Like most people in the news business, David Rhodes recalls the days after the terrorist attacks of Sept. 11, 2001, as a blur. As director of newsgathering for Fox News Channel, he and his colleagues pulled a string of all-nighters to cover the deadliest attacks on American soil. But in the haze of the event, one thing was clear to Rhodes: He needed to live closer to work.
At the time, he was living in Brooklyn Heights, not exactly a long commute from Fox News headquarters in midtown Manhattan. But with the city utterly paralyzed in the wake of the attacks, it meant agonizing time away from the office.
By April 2003, when the Bush administration was sending ground troops into Baghdad, Rhodes was living on 49th Street and 1st Avenue, close enough to the office to pop home for a quick nap during 20-hour-plus workdays.
“I remember waking up, holding my breath and turning on the TV,” says Rhodes, who was directing the network's coverage of the invasion. “We had live pictures of the ground assault. That was a huge accomplishment for us; just to be able to show what was going on there.”
Rhodes, 33, has been at Fox News since the channel's inception. He started as a production assistant in August 1996. The channel went on the air in October of that year. By 2000, he was the assignment manager facilitating the network's coverage of the 2000 and 2004 presidential campaigns. In September 2006, he was promoted to VP of news, responsible for all newsgathering and editorial content on Fox News. He reports to executive VP John Moody.
Mature beyond his years (“He's a 60-year-old in a 30-year-old's body,” says anchor Shepard Smith), Rhodes has always approached his work with laser focus.
Sharri Berg, senior VP of news operations for Fox News, recalls her first impression of Rhodes as a 20-something freelancer on the overnight desk.
“I remember thinking, God, it's not going to take long for him to move off of overnights and into a staff job,” she says.
“And I remember the assignment manager at the time saying to me after a couple of weeks: 'So this David, he's good, right? I should hire him for a staff job?' And I said, 'Uh, yeah.' I mean, it was a given that he would move up.”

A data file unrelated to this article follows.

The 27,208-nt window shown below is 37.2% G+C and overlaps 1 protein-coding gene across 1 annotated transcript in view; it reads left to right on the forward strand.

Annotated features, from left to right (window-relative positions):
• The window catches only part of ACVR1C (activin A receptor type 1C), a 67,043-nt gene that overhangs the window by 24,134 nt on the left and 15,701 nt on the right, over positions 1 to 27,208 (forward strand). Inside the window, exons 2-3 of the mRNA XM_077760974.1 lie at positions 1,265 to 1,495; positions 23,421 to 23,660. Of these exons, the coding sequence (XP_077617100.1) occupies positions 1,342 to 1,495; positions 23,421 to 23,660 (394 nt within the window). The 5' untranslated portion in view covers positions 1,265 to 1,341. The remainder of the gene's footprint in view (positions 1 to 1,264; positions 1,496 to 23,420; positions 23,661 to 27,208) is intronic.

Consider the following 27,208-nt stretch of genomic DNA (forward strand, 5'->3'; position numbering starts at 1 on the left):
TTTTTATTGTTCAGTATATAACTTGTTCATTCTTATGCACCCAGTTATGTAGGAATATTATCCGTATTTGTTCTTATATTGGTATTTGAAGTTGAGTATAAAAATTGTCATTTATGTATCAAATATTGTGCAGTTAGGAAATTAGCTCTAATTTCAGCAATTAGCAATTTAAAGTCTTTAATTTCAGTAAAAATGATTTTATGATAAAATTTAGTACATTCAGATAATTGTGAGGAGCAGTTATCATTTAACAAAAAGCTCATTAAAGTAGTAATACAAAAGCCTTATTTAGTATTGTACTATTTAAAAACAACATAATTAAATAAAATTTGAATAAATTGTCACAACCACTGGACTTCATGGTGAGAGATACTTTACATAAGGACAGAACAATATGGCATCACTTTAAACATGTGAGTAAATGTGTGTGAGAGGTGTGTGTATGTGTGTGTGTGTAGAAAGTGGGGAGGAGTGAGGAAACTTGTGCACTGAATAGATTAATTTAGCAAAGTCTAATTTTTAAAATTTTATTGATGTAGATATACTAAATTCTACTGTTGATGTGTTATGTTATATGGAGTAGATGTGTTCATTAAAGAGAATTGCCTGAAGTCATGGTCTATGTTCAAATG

Rhodes grew up in Manhattan, but family connections to Texas (his father grew up in Baytown, outside of Houston) led him to Rice University, where he earned a B.A. in economics and political science in 1996. He met his wife, Emma, currently a sales executive at MTV Networks, when she was working at the Fox affiliate in Washington, D.C. They started dating when she relocated to New York to get her M.B.A. at Columbia. The couple has a 1-year-old son, Ethan.
Rhodes' interest in news and politics started early. His father was a Justice Department lawyer in Washington before going into private practice in Manhattan.
“He encouraged my brother and me to please not become lawyers,” he laughs.
(Rhodes' brother, Ben Rhodes, is a speechwriter and a contributor to the 9/11 tome Without Precedent: The Inside Story of the 9/11 Commission, co-authored by Thomas Kean and Lee Hamilton.)
“I wanted desperately to do news and television news,” he says.
A job at Houston City Hall during his junior and senior year of college gave his resume a news hook, but he didn't exactly have much—or rather, any—TV experience. The fact that Fox News was a startup channel may have helped.
“I won't flatter myself,” Rhodes says. “I think they were just trying to get warm bodies in here.”
Rhodes thrived in those heady early days of Fox News, where the tight-knit staff spent long hours and considerable energy launching the channel in the face of stiff competition and a vociferous chorus of naysayers.
“Everybody I think has good memories of that time,” he says, “because while there was a great deal of pressure and there were a lot of really long days, it really felt new and exciting. The people who were working here were and are inspirational. And I was just learning a lot.”
To his colleagues, Rhodes arrived at Fox News with an innate understanding of the news business and an encyclopedic mind for details. Smith recalls getting lost in Kentucky 10 years ago on a crime story—long before the days of MapQuest, Google Earth and GPS navigation systems in rental cars.
“We were on a two-lane highway, an ice-cream sundae had dropped in my producer's lap and we were lost out of our minds,” Smith says.
So they called Rhodes, who was then sitting on the assignment desk.
“He had the map [of Kentucky] memorized,” he says. “David Rhodes knows all the major roadways in America. He has them memorized. He's a genius. He got us out of there. He was then and forever Map Man to me.”
Rhodes' navigational facility is indicative of his approach to the news business.
As far back as 10 years ago, adds Smith, “he was waiting, waiting to be the man in charge of editorial for the place. Everyone knew it was coming. He could understand all angles of a story.
“He's an incredibly grounded guy,” adds Smith. “Part of him is from the middle of America, in Texas, and part of him is from up here, where all the power players are. He just naturally understands that world.”